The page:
Class cancelled—UWA cans anti-trans talk

UPDATE: UWA has cancelled the booking, saying “we have been advised the risk surrounding the event has been elevated to a higher level, which mandates a more robust event management plan”.

The uni’s statement said the organisers could not provide that management plan and so the event was cancelled under their booking policy.

“The University holds firm on the principles of freedom of expression and maintains its position that it does not wish to set a precedent for the exclusion of objectionable views from the campus,” the statement read.

Petitioners are celebrating the win but are disappointed that UWA cited a technicality as the reason for cancellation, and not the content.

UWA is bracing itself for protests when it hosts a talk by the president of a controversial anti-LGBTI+ organisation on Friday (August 17).

Quentin Van Meter, who calls transgender people “delusional,” is president of the American College of Pediatricians, a small lobby group that was formed in 2002 to oppose same-sex couples’ right to adopt children.

The ACP has 600 members, while the established American Academy of Pediatrics, which supports the transgender community, has 64,000.

Dr Van Meter is the guest of the Australian Family Association, a group that opposes same sex marriage, abortion and the Safe Schools program, and his appearance at UWA is part of an Australian tour.

He’ll be speaking alongside author Patrick J Byrne, who is launching a book critical of what he calls the ‘transgender revolution’.

UWA student doctor Thomas Drake-Brockman started an online petition calling on UWA not to host Dr Van Meter, saying the ACP “shamelessly promotes their ultra-conservative agenda at the expense of the health and wellbeing of trans kids”.

At the time of going to print the petition had nearly 9000 signatures as of Friday and a protest was planned at UWA’s Oak Lawn on Friday at 2.30pm.

notonmycampus.jpg

Drake-Brockman told the Voice “the ACP and Van Meter are incredibly deceitful—they veil their hateful ultra-conservative views in false legitimacy and attempt to justify their ideas with a perverted twist on the scientific method.

“This makes the platform that UWA is allowing them even more dangerous, as it lends credibility to their faulty approach, and helps them to hide their hate as supposed reason.”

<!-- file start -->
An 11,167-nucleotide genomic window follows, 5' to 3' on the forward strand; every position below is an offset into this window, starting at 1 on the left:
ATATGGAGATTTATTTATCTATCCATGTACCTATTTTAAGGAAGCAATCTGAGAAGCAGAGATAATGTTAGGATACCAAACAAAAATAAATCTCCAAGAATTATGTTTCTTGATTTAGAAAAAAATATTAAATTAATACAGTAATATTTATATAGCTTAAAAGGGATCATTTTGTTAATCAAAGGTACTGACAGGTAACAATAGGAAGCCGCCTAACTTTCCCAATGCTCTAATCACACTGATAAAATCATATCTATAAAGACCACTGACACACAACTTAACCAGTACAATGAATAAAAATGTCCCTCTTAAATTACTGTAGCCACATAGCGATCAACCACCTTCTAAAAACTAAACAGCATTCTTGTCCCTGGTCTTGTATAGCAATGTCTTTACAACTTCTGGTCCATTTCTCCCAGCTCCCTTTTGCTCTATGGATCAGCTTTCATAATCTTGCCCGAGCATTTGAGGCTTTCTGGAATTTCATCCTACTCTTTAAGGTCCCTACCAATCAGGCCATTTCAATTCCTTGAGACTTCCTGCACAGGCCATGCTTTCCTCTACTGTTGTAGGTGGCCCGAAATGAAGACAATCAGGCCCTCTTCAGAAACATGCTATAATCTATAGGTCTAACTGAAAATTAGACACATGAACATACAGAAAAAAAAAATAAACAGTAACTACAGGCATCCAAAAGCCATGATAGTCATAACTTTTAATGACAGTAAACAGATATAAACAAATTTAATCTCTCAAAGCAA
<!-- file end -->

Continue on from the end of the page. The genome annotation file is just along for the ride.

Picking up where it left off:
Transfolk of WA issued a statement saying they are “disappointed to hear that UWA is hosting an event insensitive to the trans and gender diverse community and we believe the message it is promoting, hinders us moving forward to equality.

“We understand that freedom of speech is a fair assumption for all, but where information is not based on the best medical information available it can be harmful.”

There’s a growing body of research showing young transgender people who are supported in their identity have better mental health than those who aren’t supported, or who are forced to live with their birth gender.

The Curtin Centre for Human Rights education also objected to UWA’s decision, saying “to host a group that is actually bringing into question the existential existence of transgender people through ignorance and hate, masked through rational thought, is completely antithetical to what we would have thought UWA stood for as an institution”.

Australian Medical Association (WA) president Omar Khorshid said: “The position statements put out by the ACPeds in regards to transgender topics are archaic, outdated and completely contradict most reputable research in this area.

“We do not want to shut down discourse on these topics, and universities are the best placed institutions to discuss conflicting ideas.

“However, these messages are anti-health, devoid of any robust evidence and could ostracise an already vulnerable group of people.

“The AMA (WA) urges any concerned students to make their voices heard and rebut the assertions put forward by this fringe group using peer reviewed studies that are available.”

The top brass at UWA were bracing themselves for a backlash this week: An internal email signed off by vice chancellor Dawn Freshwater and chancellor Robert French was sent to staff saying,

“A denial of access to the facility would be based on the opinions of these speakers and the impact of the expression of those opinions on members of the university community.

“The university considers that cancellation of the Australian Family Association event at the Octagon would create an undesirable precedent for the exclusion of objectionable views from the campus. It would also give rise to arguments that the values we hold are supported by intolerant and repressive policies against those who do not share those values.

“The university acknowledges the deeply held concerns of those who do not want this event to proceed. Plainly it does not endorse the opinions of the speakers on any of the matters on which they are likely to speak.”

The sprawling 773-word email stressed the university respects LGBTI+ people, “evidenced by the rainbow flag which has flown for some months at the front of the UWA campus”.

The venue was booked by an ex-student and the email states “the university executive was informed yesterday” [Monday August 13] about the booking.

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